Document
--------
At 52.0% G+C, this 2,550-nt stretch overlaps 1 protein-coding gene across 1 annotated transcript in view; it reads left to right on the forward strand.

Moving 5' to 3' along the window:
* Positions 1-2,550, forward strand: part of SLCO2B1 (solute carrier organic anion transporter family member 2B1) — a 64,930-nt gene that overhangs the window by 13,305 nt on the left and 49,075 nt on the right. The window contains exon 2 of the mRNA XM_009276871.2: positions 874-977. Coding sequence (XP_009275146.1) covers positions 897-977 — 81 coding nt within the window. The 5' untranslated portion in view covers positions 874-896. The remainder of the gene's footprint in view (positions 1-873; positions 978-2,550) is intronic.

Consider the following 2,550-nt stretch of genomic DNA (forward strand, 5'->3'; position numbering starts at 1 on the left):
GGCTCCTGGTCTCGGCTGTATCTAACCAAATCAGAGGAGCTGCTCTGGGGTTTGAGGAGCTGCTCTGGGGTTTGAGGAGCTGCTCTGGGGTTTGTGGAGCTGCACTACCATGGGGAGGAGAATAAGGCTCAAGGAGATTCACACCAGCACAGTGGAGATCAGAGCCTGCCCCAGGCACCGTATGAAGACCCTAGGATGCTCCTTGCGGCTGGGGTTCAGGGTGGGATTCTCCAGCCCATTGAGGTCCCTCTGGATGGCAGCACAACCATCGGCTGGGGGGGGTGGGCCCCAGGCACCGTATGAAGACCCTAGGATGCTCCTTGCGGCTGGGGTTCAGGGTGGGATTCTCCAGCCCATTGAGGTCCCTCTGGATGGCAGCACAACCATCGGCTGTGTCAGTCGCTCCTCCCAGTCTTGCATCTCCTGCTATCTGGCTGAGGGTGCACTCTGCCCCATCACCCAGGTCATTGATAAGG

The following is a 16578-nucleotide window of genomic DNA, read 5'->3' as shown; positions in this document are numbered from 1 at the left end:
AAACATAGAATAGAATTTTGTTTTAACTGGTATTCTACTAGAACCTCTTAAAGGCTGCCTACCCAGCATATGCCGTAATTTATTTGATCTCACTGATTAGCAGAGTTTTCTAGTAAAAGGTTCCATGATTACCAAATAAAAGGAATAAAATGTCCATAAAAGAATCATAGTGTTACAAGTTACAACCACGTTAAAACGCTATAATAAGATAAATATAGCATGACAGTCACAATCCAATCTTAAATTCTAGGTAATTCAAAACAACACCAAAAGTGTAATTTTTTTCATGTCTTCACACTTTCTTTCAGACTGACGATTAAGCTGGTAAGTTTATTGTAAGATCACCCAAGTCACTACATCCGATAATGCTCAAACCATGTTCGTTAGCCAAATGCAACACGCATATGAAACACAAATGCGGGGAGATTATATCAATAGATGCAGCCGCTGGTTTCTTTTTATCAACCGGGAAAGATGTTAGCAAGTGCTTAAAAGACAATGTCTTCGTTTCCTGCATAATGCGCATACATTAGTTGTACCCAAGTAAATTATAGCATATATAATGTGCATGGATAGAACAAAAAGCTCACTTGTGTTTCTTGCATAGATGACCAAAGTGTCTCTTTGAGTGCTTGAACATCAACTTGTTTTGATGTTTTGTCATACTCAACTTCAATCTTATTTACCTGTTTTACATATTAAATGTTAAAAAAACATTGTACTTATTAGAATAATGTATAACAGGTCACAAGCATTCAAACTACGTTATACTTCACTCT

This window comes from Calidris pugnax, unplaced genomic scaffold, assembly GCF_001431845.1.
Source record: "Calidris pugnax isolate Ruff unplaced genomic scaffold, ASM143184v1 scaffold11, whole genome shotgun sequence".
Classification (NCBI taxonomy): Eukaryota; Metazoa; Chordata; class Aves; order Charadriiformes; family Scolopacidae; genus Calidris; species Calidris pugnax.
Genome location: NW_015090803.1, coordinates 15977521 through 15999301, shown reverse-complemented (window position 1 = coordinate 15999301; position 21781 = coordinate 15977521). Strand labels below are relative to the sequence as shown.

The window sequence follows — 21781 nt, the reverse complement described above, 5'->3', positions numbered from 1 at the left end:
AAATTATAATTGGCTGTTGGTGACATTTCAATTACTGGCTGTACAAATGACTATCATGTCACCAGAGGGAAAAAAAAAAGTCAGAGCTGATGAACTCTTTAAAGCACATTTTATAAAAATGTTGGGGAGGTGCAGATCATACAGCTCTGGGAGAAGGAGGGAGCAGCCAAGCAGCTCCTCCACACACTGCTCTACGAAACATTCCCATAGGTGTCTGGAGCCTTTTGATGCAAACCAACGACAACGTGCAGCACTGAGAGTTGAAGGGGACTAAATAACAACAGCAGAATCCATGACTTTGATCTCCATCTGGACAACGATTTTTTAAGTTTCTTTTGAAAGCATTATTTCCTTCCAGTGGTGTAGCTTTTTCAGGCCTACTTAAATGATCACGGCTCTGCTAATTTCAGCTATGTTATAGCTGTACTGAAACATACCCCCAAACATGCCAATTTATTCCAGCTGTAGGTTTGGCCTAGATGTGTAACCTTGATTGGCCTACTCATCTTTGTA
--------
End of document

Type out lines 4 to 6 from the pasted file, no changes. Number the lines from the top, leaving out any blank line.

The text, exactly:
Consider the following 2,550-nt stretch of genomic DNA (forward strand, 5'->3'; position numbering starts at 1 on the left):
GGCTCCTGGTCTCGGCTGTATCTAACCAAATCAGAGGAGCTGCTCTGGGGTTTGAGGAGCTGCTCTGGGGTTTGAGGAGCTGCTCTGGGGTTTGTGGAGCTGCACTACCATGGGGAGGAGAATAAGGCTCAAGGAGATTCACACCAGCACAGTGGAGATCAGAGCCTGCCCCAGGCACCGTATGAAGACCCTAGGATGCTCCTTGCGGCTGGGGTTCAGGGTGGGATTCTCCAGCCCATTGAGGTCCCTCTGGATGGCAGCACAACCATCGGCTGGGGGGGGTGGGCCCCAGGCACCGTATGAAGACCCTAGGATGCTCCTTGCGGCTGGGGTTCAGGGTGGGATTCTCCAGCCCATTGAGGTCCCTCTGGATGGCAGCACAACCATCGGCTGTGTCAGTCGCTCCTCCCAGTCTTGCATCTCCTGCTATCTGGCTGAGGGTGCACTCTGCCCCATCACCCAGGTCATTGATAAGG

The following is a 16578-nucleotide window of genomic DNA, read 5'->3' as shown; positions in this document are numbered from 1 at the left end: